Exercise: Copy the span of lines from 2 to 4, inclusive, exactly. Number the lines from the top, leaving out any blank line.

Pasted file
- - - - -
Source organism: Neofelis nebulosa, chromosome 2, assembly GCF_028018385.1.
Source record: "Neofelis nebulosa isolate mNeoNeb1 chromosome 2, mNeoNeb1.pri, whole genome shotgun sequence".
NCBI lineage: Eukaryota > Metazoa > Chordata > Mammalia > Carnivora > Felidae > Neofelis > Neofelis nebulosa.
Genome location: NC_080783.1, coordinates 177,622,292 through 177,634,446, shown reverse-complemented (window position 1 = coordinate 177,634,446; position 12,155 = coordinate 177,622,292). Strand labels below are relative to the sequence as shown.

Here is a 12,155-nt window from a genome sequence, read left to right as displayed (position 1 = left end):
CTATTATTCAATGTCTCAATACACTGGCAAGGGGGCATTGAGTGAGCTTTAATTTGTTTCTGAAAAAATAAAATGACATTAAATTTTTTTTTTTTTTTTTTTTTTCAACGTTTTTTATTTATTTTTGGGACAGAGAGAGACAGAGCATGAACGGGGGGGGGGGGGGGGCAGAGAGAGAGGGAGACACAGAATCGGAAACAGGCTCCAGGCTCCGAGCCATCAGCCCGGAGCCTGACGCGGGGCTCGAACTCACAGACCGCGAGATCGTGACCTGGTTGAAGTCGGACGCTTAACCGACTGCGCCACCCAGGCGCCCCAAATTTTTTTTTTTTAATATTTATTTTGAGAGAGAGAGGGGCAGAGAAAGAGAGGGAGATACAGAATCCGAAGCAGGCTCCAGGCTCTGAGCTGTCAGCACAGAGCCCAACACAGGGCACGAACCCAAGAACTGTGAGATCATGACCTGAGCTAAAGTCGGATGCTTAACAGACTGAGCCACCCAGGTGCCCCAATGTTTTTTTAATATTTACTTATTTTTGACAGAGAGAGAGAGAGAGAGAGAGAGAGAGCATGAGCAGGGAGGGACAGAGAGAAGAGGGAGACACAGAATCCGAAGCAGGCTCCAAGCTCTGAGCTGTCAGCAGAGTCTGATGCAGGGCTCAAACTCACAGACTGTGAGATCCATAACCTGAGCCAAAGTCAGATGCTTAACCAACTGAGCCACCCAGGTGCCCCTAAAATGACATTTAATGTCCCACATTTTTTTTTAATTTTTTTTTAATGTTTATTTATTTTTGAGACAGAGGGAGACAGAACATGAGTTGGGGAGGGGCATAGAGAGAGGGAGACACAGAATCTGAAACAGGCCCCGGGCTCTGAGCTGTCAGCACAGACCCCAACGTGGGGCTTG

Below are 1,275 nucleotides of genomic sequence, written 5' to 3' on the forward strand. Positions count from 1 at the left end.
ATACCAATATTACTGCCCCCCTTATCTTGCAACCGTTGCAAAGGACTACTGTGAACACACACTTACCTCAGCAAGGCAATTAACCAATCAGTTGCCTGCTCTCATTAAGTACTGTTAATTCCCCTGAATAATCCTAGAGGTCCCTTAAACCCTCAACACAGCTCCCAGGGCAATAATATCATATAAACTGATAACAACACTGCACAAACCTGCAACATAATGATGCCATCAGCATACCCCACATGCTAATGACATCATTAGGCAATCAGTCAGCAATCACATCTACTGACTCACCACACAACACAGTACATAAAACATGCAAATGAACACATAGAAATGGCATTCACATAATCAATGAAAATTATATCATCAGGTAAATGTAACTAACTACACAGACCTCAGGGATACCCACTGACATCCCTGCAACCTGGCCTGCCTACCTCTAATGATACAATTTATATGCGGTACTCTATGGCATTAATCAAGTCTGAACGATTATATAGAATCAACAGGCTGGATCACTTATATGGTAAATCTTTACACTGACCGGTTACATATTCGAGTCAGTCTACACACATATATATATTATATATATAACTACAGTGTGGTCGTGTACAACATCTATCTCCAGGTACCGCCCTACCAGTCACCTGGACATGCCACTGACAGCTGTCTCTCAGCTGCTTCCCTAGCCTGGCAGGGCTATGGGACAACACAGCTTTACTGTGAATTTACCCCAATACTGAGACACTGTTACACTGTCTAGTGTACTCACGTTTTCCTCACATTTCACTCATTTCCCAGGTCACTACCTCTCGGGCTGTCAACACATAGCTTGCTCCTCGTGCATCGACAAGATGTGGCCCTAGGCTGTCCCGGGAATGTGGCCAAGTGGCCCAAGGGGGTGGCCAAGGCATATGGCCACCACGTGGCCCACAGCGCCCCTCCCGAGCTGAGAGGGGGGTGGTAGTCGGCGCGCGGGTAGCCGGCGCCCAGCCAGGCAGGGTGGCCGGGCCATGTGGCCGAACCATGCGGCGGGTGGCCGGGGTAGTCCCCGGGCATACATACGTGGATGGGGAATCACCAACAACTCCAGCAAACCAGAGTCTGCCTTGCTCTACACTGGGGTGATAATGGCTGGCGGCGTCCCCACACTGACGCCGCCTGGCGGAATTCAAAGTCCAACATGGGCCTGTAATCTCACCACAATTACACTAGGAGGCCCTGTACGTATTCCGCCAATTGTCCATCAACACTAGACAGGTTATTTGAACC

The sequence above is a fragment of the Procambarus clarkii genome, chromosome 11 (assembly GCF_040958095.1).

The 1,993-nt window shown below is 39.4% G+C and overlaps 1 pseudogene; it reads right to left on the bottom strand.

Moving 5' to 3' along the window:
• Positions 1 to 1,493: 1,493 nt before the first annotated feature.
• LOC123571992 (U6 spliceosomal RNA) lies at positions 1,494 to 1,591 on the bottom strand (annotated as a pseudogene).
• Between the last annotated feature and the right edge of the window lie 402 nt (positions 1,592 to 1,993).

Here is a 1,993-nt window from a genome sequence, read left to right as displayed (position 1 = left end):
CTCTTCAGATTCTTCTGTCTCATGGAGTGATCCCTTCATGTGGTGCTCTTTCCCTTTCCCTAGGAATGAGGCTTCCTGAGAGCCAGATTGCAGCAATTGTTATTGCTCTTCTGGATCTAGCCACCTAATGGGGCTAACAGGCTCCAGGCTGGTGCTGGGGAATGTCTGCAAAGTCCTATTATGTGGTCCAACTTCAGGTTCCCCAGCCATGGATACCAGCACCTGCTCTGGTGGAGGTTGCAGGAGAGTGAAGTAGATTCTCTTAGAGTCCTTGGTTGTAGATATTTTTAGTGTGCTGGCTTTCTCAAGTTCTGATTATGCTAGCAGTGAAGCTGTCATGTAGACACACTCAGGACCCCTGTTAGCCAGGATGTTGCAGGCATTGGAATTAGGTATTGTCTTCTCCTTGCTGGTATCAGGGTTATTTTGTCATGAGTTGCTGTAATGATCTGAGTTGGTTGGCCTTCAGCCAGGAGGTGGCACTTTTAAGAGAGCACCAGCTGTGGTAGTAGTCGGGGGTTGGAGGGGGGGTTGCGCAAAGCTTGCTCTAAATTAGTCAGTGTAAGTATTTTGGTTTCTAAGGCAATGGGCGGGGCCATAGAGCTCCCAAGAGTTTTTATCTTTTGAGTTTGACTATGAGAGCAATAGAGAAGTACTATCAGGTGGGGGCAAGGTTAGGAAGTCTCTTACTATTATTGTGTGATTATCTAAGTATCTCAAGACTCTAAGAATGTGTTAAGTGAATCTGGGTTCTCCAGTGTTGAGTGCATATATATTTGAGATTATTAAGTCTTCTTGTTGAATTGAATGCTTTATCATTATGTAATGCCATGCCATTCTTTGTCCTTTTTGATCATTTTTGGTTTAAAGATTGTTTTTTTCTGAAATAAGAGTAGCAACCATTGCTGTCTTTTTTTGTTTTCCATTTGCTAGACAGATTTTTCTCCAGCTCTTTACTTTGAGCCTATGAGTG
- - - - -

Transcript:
Source record: "Neofelis nebulosa isolate mNeoNeb1 chromosome 2, mNeoNeb1.pri, whole genome shotgun sequence".
NCBI lineage: Eukaryota > Metazoa > Chordata > Mammalia > Carnivora > Felidae > Neofelis > Neofelis nebulosa.
Genome location: NC_080783.1, coordinates 177,622,292 through 177,634,446, shown reverse-complemented (window position 1 = coordinate 177,634,446; position 12,155 = coordinate 177,622,292). Strand labels below are relative to the sequence as shown.